By pressing its territorial claims aggressively from the Himalayas to the South China Sea, China may be raising possibilities of additional deadly clashes with the United States in the near future.
China’s military encroached upon its neighbours’ territories on several fronts throughout the spring and now into summer, Beijing is flexing its military might in ways that have raised alarms across Asia and in Washington.
For instance, in the same week of an escalating clash with Indian soldiers in Eastern Ladakh, China sent one of its submarines into the waters near Japan. Chinese fighter jets and at least one bomber buzzed Taiwan’s territorial airspace almost daily.
China’s military assertiveness reflects a growing sense of confidence and capability, but also one of confrontation, particularly with the United States over the coronavirus pandemic, national security law in Hong Kong and other issues that Beijing considers central to its sovereignty and national pride.
Beijing claims that all of its recent operations are defensive, but each of them increases the risk of a military clash, whether intended or not. That appears to be what happened on the night of June 15, when Chinese and Indian soldiers fought along the Line of Actual Control (LAC) leading to the death of 20 Indian soldiers.
In addition, China’s military is widely thought to remain far behind American armed forces, but it has caught up in some areas, including the expansion of its naval power and the deployment of anti-ship and antiaircraft missiles.
According to the Washington-based Congressional Research Service report, by the end of last year, China was believed to have at least 335 warships, more than the United States, which has 285.
The report said that China now possesses “a major challenge to the US Navy’s ability to achieve and maintain wartime control of blue-water ocean areas in the Western Pacific — the first such challenge the US Navy has faced since the end of the Cold War.”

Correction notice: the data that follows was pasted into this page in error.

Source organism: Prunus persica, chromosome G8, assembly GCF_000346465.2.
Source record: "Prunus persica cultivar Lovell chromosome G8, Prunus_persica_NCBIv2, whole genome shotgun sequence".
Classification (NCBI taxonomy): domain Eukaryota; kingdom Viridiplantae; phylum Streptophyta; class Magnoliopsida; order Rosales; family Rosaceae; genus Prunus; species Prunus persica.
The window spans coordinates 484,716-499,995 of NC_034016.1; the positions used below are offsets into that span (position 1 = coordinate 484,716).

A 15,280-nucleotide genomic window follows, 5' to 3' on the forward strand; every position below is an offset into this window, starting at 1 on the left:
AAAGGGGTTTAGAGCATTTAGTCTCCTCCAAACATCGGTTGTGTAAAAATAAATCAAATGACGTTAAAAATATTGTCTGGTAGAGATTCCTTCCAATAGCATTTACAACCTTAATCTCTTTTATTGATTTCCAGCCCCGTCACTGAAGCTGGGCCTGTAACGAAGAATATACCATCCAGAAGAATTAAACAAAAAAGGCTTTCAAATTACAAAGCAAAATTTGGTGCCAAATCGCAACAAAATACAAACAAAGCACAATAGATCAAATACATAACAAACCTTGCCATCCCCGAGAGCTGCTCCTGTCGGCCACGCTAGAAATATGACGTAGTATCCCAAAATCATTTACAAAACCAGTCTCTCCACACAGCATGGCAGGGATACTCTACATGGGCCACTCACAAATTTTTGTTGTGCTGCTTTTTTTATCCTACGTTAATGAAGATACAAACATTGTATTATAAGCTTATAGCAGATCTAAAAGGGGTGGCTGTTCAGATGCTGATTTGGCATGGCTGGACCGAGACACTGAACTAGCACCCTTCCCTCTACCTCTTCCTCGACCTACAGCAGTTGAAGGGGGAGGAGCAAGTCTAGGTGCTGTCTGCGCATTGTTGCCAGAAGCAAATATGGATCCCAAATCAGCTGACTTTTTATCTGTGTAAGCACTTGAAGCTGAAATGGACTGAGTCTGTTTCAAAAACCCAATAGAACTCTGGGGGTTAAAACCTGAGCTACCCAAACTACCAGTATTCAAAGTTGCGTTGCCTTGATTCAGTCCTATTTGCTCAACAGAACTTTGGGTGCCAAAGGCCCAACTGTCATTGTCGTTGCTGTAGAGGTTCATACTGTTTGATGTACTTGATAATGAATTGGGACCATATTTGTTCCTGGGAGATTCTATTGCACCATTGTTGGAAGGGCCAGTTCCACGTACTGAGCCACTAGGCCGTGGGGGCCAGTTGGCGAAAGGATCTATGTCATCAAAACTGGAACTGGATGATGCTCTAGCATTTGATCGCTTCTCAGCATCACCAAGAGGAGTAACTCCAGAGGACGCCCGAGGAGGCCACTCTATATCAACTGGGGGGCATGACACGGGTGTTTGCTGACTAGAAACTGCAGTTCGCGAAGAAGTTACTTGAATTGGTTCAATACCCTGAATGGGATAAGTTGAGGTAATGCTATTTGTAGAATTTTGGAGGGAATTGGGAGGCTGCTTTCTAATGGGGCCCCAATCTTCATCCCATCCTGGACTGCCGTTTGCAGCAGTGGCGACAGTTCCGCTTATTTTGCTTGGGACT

Beijing has also expanded its claims to the South China Sea, creating two new administrative districts to govern the islands it controls in the Paracel and Spratly chains and menacing other neighbours.
While the tensions with India are important, with details of the incident remaining sketchy, they are not the core Chinese military priority — confronting what it considers American aggression in China’s neighbourhood.
To counter China, the United States, too, has stepped up its military activity in the region. It has sent American warships through the South China Sea and stepped up support for Taiwan and its military — issues that came up in June when US Secretary of State Michael Pompeo met China’s top diplomat, Yang Jiechi, in Hawaii.
The Chinese blame the United States for the tensions in the region, accusing the American military of routinely interfering in a region where it has no territorial claims.
Executive director of the China Centre for Collaborative Studies of the South China Sea Zhu Feng, warned that the possibility of confrontation would increase as the US presidential campaign heated up.